Miyoko Schinner, founder of vegan artisan cheese company Miyoko’s Creamery, spoke to WBUR Cityspace about her journey as a vegan cheesemaker and her views on veganism and food labeling issues on September 30.
“My goal is to change the food culture and get people to start thinking about what they eat and how it impacts everything, not just the planet but society,” Schinner said in an interview.
At the event, titled “Curated Cuisine: Miyoko Schinner and the vegan cheese revolution,” Schinner signed copies of her cookbook, “The Vegan Meat Cookbook: Meatless Favorites. Made with plants. Samples of its chili and meatless cheeses – farmhouse cheddar, smoked mozzarella and gouda as well as truffles and sun-dried tomatoes and more – were also offered to attendees.
Her appearance was part of WBUR Cityspace’s “Curated Cuisine” series, which spotlights local and national chefs through conversations about important food-related topics, said Candice Springer, deputy director of WBUR’s Cityspace.
“It’s about bringing people in, pulling the audience in and getting them to enjoy a little bite of food and learn about people they didn’t necessarily know beforehand,” Springer said.
Steven Davy, senior producer at CitySpace, said food is one of the “quickest routes to community”.
“I think it’s important to see all kinds of cuisines and understand where your food comes from,” he said.
At the event, Schinner said she went vegan in the ’80s and cheese was still on her “to-do list.” According to the Miyoko’s Creamery site, the company now specializes in aged cheese wheels, spreads and butter made from “state-of-the-art” plant milk fermentation.
“I just started exploring the fermentation of plant milks and understanding how these plant milks behave when they’re fermented, when you add different enzymes or yeasts or molds or bacteria,” Schinner said.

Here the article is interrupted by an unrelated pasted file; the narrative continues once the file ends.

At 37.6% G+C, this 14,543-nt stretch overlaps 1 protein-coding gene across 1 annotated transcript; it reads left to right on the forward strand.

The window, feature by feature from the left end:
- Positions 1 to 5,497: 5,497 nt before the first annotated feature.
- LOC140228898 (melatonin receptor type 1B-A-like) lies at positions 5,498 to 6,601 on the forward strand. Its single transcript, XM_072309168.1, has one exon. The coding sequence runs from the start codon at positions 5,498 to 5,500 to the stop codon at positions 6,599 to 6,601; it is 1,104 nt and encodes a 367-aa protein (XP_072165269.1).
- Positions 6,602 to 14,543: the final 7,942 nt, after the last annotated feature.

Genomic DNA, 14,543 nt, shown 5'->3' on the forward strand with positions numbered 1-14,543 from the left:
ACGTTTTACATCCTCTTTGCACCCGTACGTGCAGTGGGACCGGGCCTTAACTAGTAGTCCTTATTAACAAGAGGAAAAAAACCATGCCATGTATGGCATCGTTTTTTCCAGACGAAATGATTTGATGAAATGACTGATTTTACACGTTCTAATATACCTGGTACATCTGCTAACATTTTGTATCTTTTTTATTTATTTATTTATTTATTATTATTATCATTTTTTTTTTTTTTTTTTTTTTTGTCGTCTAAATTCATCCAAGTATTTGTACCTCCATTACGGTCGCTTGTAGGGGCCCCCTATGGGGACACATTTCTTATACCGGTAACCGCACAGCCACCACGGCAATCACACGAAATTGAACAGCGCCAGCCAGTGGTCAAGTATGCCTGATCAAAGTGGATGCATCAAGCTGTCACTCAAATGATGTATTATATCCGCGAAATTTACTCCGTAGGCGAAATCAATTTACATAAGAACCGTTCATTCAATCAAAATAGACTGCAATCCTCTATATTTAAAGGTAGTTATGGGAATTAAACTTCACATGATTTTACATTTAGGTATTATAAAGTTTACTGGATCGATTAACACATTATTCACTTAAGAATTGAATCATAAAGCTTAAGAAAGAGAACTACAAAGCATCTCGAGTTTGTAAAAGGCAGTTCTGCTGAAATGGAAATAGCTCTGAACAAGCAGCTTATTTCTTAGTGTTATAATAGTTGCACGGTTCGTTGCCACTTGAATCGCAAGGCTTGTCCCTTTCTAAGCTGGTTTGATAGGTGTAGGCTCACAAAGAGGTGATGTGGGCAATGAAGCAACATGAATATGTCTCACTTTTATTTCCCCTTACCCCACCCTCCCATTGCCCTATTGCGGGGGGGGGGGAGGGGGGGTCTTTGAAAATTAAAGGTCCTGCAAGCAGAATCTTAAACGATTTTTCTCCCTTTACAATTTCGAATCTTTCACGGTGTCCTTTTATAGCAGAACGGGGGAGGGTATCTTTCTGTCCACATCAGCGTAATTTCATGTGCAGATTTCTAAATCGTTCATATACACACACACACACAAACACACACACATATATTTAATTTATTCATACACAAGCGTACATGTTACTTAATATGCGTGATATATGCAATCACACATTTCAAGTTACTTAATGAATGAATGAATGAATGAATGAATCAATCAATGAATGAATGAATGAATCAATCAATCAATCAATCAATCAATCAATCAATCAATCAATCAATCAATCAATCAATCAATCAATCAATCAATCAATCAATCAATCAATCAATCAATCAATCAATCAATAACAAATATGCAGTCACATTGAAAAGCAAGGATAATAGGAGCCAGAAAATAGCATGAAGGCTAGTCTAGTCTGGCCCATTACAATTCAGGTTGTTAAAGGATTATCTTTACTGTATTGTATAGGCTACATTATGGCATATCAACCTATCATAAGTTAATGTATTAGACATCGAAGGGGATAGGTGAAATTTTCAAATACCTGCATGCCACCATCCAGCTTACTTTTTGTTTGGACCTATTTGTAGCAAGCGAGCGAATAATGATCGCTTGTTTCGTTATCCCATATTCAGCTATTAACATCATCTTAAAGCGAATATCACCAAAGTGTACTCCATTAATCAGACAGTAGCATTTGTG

Schinner said humanity is at a turning point in history where people truly have control over their food choices. After 2,000 years of experience making animal dairy cheeses, she says, we’ve only been trying to understand plant milk fermentation for less than two decades.
“We not only have an opportunity, but a huge responsibility to think about the future we want to create for ourselves, for our children, for our grandchildren,” she said.
To change attitudes towards veganism, she also said vegans need to show how ‘exciting’, ‘sexy’ and ‘phenomenal’ it is, while reaching people’s hearts ‘through their stomachs’. .
“If we want to cross the chasm to reach a wider audience of foodies, we need to make cleaner, just more natural foods,” she said in an interview.
Shyla Smeed, a five-year vegan and avid Schinner’s supporter, said Schinner was a “favourite” in helping her overcome her love of cheese as she transitioned to veganism.
“I could listen to her for hours because I agree with so many things she says,” Smeed said. “Especially companies that use ‘plant-based’ are very frustrating because they can say plant-based and then there’s chicken and it’s very disheartening.”
Lauren Robbins, a Boston resident and vegan for 16 years, said she’s a fan of Schinner and his products and thinks Schinner “has the power to make a lot of changes.”
“[Vegans] have come a long way and their products are so superior to everything else,” Robbins said. “And of course being a woman entrepreneur of color is even cooler and so for her to be here is really exciting for me.”
Davy said when he first moved here over a decade ago, there wasn’t as big of a market for vegan food as there is today.
“The understanding is growing, and people are interested and curious and much more tolerant,” he said.
Schinner said the future of vegan products is a decision that comes down to debunking many of the myths surrounding veganism and the negative language associated with vegan foods.
“We have to give people FOMO,” Schinner said of non-vegans. “We have to create the future we want to believe in or believe in, otherwise we can either inspire people or live in fear.”